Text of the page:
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Summary Report for:
23-1021.00 - Administrative Law Judges, Adjudicators, and Hearing Officers

Conduct hearings to recommend or make decisions on claims concerning government programs or other government-related matters. Determine liability, sanctions, or penalties, or recommend the acceptance or rejection of claims or settlements.

Sample of reported job titles: Administrative Law Judge, Administrative Hearing Officer, Administrative Judge, Hearing Officer, Adjudicator, Claims Adjudicator, Appeals Examiner, Appeals Referee, Judge, Workers' Compensation Hearings Officer

View report: Summary  Details  Custom

Tasks  |  Tools & Technology  |  Knowledge  |  Skills  |  Abilities  |  Work Activities  |  Work Context  |  Job Zone  |  Education  |  Credentials  |  Interests  |  Work Styles  |  Work Values  |  Related Occupations  |  Wages & Employment  |  Job Openings  |  Additional Information

Tasks

  • Prepare written opinions and decisions.
  • Monitor and direct the activities of trials and hearings to ensure that they are conducted fairly and that courts administer justice while safeguarding the legal rights of all involved parties.
  • Determine existence and amount of liability according to current laws, administrative and judicial precedents, and available evidence.
  • Research and analyze laws, regulations, policies, and precedent decisions to prepare for hearings and to determine conclusions.
  • Conduct hearings to review and decide claims regarding issues such as social program eligibility, environmental protection, and enforcement of health and safety regulations.
  • Review and evaluate data on documents, such as claim applications, birth or death certificates, and physician or employer records.
  • Recommend the acceptance or rejection of claims or compromise settlements according to laws, regulations, policies, and precedent decisions.
  • Rule on exceptions, motions, and admissibility of evidence.
  • Confer with individuals or organizations involved in cases to obtain relevant information.
  • Issue subpoenas and administer oaths in preparation for formal hearings.

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Tools & Technology

Tools used in this occupation:

Gavels or sounding blocks — Gavels
Microphones — Courtroom microphones
Notebook computers — Laptop computers
Teleconference equipment — Teleconferencing equipment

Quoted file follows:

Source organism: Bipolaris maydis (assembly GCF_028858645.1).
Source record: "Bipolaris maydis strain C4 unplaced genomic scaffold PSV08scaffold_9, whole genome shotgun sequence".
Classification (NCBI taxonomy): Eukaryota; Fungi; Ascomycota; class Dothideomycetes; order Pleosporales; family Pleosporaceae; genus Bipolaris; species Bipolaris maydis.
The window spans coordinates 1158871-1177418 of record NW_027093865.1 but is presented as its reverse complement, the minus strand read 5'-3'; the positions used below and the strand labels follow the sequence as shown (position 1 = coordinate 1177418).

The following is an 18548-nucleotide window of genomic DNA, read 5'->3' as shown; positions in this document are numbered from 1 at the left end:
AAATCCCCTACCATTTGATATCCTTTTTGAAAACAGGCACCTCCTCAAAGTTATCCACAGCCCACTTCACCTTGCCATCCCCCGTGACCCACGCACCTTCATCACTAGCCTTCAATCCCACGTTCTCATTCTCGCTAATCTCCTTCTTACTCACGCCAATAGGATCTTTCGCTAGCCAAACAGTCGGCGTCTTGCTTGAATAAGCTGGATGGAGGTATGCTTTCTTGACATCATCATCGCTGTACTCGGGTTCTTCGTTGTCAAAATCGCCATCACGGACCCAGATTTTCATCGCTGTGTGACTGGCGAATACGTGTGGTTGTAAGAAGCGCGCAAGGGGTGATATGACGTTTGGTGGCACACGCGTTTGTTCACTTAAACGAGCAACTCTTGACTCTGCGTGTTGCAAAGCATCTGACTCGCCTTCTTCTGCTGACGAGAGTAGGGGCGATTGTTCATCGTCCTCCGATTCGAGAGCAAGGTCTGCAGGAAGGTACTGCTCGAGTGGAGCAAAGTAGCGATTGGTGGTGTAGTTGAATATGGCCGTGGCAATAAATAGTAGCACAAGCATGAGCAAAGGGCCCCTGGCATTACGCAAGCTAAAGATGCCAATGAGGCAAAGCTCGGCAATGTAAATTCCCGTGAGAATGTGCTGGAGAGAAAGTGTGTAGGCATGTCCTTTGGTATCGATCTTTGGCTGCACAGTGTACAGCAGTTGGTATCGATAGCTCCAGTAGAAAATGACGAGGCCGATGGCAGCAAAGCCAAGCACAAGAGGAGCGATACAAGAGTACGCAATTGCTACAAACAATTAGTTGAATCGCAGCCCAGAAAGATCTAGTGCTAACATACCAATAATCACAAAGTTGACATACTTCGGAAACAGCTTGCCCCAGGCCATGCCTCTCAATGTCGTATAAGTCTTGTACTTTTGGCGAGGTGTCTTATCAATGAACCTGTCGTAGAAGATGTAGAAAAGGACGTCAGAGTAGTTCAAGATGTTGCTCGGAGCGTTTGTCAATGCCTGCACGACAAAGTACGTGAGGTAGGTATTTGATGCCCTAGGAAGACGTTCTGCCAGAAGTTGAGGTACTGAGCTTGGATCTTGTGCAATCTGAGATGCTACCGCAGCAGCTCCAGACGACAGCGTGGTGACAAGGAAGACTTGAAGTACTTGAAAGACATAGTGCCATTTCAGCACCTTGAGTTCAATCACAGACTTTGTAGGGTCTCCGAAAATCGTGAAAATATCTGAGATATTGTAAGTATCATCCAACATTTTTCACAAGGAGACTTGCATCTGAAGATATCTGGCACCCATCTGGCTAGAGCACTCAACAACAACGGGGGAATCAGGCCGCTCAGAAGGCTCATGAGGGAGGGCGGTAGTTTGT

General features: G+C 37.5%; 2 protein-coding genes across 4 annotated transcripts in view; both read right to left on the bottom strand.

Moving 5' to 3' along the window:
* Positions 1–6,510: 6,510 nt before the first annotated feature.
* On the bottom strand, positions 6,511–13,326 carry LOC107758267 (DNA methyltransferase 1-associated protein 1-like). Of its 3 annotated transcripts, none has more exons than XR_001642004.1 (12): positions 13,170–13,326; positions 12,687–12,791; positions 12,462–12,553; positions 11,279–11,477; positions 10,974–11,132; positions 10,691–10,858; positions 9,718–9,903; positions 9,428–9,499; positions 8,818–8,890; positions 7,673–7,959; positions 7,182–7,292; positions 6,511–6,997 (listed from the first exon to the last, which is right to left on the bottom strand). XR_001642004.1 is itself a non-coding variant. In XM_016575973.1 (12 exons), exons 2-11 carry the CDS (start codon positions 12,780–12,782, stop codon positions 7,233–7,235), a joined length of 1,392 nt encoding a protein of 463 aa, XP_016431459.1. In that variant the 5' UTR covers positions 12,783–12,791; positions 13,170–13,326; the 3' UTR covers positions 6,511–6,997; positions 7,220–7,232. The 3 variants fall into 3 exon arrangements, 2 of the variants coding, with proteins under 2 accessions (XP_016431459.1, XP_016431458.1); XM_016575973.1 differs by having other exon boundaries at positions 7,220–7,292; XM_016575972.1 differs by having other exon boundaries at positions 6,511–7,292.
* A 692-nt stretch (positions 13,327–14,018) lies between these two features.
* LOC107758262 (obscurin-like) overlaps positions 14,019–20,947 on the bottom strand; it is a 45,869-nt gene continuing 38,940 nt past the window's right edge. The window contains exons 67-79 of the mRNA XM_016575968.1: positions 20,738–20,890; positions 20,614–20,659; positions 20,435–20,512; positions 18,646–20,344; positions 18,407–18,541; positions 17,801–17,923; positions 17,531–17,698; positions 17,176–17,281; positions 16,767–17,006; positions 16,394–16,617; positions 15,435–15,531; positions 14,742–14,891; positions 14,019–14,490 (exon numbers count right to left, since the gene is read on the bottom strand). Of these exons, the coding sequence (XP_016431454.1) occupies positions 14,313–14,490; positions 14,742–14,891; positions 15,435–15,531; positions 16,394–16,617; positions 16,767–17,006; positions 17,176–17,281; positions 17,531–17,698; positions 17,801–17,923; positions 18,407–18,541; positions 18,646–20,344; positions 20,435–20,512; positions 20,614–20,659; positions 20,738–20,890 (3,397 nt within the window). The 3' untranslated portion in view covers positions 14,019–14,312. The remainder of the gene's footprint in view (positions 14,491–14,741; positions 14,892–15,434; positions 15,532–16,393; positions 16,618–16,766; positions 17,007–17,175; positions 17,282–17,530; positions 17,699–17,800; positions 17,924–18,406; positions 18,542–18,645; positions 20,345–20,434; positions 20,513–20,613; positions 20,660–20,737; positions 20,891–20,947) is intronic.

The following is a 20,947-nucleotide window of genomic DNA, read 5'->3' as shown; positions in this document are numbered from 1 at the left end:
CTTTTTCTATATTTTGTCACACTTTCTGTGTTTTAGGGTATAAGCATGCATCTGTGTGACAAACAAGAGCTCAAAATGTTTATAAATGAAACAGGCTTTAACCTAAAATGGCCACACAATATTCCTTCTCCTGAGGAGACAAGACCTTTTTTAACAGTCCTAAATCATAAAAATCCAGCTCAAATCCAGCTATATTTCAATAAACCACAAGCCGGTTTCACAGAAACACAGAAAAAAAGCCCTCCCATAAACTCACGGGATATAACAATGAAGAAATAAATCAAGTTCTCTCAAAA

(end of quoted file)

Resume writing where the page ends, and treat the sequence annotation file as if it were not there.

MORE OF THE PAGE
Videoconferencing systems — Videoconferencing equipment

Technology used in this occupation:

Document management software — Adobe Systems Adobe Acrobat
Electronic mail software — Email software
Information retrieval or search software — LexisNexis software; Online databases; Thomson Reuters WestLaw
Internet browser software — Web browser software
Video conferencing software — Videoconferencing software

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Knowledge

Law and Government — Knowledge of laws, legal codes, court procedures, precedents, government regulations, executive orders, agency rules, and the democratic political process.
English Language — Knowledge of the structure and content of the English language including the meaning and spelling of words, rules of composition, and grammar.
Customer and Personal Service — Knowledge of principles and processes for providing customer and personal services. This includes customer needs assessment, meeting quality standards for services, and evaluation of customer satisfaction.
Computers and Electronics — Knowledge of circuit boards, processors, chips, electronic equipment, and computer hardware and software, including applications and programming.
Psychology — Knowledge of human behavior and performance; individual differences in ability, personality, and interests; learning and motivation; psychological research methods; and the assessment and treatment of behavioral and affective disorders.
Clerical — Knowledge of administrative and clerical procedures and systems such as word processing, managing files and records, stenography and transcription, designing forms, and other office procedures and terminology.

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Skills

Critical Thinking — Using logic and reasoning to identify the strengths and weaknesses of alternative solutions, conclusions or approaches to problems.
Reading Comprehension — Understanding written sentences and paragraphs in work related documents.
Active Listening — Giving full attention to what other people are saying, taking time to understand the points being made, asking questions as appropriate, and not interrupting at inappropriate times.
Complex Problem Solving — Identifying complex problems and reviewing related information to develop and evaluate options and implement solutions.
Judgment and Decision Making — Considering the relative costs and benefits of potential actions to choose the most appropriate one.
Writing — Communicating effectively in writing as appropriate for the needs of the audience.
Speaking — Talking to others to convey information effectively.